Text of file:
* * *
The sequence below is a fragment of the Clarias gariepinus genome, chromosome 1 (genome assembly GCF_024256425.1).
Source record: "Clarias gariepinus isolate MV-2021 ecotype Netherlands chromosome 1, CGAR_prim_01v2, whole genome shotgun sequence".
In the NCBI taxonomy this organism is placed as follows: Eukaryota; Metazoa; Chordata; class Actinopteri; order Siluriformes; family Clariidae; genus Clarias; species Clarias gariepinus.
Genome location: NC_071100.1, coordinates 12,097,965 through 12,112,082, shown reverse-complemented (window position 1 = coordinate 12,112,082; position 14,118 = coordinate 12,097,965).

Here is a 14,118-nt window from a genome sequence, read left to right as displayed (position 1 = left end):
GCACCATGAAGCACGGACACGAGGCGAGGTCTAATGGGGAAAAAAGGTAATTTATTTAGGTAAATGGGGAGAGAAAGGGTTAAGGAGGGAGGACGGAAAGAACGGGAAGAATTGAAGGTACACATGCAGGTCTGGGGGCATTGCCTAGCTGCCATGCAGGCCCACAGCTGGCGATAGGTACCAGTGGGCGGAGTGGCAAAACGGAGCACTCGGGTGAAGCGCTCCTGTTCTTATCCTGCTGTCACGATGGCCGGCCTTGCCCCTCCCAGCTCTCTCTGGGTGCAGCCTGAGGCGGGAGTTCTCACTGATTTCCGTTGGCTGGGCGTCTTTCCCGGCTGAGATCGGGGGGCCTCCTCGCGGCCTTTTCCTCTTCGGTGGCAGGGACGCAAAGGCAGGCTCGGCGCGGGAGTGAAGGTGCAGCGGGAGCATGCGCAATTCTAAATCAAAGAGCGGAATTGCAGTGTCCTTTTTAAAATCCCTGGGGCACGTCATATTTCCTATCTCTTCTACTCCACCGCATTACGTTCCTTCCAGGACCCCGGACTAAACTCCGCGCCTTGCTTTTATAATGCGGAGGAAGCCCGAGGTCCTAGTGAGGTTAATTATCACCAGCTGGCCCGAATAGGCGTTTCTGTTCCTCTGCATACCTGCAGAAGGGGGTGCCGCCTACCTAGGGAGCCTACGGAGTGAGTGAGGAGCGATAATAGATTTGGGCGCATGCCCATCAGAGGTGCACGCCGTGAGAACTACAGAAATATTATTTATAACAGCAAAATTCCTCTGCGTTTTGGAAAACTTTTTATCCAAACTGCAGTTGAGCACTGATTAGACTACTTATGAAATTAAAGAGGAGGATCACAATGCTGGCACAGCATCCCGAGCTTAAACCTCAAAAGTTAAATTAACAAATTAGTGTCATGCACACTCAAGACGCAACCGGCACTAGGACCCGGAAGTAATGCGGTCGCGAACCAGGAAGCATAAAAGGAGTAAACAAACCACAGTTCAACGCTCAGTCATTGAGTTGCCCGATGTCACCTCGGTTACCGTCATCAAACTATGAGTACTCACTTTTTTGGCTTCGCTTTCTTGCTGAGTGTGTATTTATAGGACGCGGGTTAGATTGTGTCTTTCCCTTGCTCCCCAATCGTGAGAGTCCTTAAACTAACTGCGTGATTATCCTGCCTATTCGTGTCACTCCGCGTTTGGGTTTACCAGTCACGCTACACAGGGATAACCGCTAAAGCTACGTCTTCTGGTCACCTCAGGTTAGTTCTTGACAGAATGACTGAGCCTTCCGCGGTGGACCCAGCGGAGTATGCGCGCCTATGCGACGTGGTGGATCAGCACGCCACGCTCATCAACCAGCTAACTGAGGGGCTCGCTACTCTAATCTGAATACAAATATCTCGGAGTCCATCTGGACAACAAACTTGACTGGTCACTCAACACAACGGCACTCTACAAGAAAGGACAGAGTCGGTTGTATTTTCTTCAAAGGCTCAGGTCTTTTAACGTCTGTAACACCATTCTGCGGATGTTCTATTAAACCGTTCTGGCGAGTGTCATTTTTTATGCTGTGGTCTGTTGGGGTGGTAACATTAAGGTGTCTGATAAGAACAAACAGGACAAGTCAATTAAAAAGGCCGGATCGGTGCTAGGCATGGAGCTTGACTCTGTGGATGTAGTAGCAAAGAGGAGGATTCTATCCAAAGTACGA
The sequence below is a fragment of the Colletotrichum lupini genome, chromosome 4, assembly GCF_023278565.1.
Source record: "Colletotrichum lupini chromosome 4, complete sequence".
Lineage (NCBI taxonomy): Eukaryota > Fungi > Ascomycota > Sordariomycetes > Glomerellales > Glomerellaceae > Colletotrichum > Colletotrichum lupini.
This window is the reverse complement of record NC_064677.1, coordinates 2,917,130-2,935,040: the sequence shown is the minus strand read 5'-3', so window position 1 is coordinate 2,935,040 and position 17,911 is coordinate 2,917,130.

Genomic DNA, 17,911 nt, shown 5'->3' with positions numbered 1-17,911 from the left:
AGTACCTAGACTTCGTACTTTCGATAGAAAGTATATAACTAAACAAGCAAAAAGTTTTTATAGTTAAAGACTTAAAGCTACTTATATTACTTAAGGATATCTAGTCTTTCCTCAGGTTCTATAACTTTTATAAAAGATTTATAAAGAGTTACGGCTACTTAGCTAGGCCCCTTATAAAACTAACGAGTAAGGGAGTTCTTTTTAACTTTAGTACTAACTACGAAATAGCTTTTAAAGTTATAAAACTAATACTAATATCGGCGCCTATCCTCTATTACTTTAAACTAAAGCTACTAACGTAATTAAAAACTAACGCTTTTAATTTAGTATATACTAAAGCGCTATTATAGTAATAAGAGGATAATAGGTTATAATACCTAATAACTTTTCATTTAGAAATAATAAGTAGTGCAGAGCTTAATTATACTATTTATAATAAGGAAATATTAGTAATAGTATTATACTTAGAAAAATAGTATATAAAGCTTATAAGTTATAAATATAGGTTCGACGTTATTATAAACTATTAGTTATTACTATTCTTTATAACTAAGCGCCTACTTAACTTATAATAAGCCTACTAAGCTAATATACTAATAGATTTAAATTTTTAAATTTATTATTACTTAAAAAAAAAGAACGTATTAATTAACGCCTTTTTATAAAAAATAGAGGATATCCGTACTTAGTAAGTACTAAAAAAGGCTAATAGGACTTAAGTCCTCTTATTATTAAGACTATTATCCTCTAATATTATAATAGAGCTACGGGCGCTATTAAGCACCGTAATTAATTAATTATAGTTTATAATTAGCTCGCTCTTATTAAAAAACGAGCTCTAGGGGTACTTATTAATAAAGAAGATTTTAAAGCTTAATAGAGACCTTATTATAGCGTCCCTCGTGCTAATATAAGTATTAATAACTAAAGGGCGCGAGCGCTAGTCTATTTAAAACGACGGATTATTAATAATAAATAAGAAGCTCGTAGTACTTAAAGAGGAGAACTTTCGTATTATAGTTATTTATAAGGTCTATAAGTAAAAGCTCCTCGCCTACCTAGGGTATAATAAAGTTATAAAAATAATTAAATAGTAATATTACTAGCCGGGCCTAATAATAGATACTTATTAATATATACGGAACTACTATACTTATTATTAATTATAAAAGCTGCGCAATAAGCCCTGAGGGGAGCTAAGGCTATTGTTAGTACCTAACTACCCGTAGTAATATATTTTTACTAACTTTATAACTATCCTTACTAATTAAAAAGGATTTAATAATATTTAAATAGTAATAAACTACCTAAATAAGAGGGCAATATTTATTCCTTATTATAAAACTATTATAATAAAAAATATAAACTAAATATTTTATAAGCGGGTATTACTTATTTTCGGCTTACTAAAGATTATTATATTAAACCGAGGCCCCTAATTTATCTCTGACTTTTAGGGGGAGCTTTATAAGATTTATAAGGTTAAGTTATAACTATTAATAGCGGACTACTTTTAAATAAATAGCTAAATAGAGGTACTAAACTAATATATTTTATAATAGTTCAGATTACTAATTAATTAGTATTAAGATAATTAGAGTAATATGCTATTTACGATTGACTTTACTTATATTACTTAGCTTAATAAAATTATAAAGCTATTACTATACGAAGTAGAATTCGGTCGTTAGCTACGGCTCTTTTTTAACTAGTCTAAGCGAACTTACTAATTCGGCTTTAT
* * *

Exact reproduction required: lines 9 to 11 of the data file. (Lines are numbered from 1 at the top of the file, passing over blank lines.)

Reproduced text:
Lineage (NCBI taxonomy): Eukaryota > Fungi > Ascomycota > Sordariomycetes > Glomerellales > Glomerellaceae > Colletotrichum > Colletotrichum lupini.
This window is the reverse complement of record NC_064677.1, coordinates 2,917,130-2,935,040: the sequence shown is the minus strand read 5'-3', so window position 1 is coordinate 2,935,040 and position 17,911 is coordinate 2,917,130.

Genomic DNA, 17,911 nt, shown 5'->3' with positions numbered 1-17,911 from the left: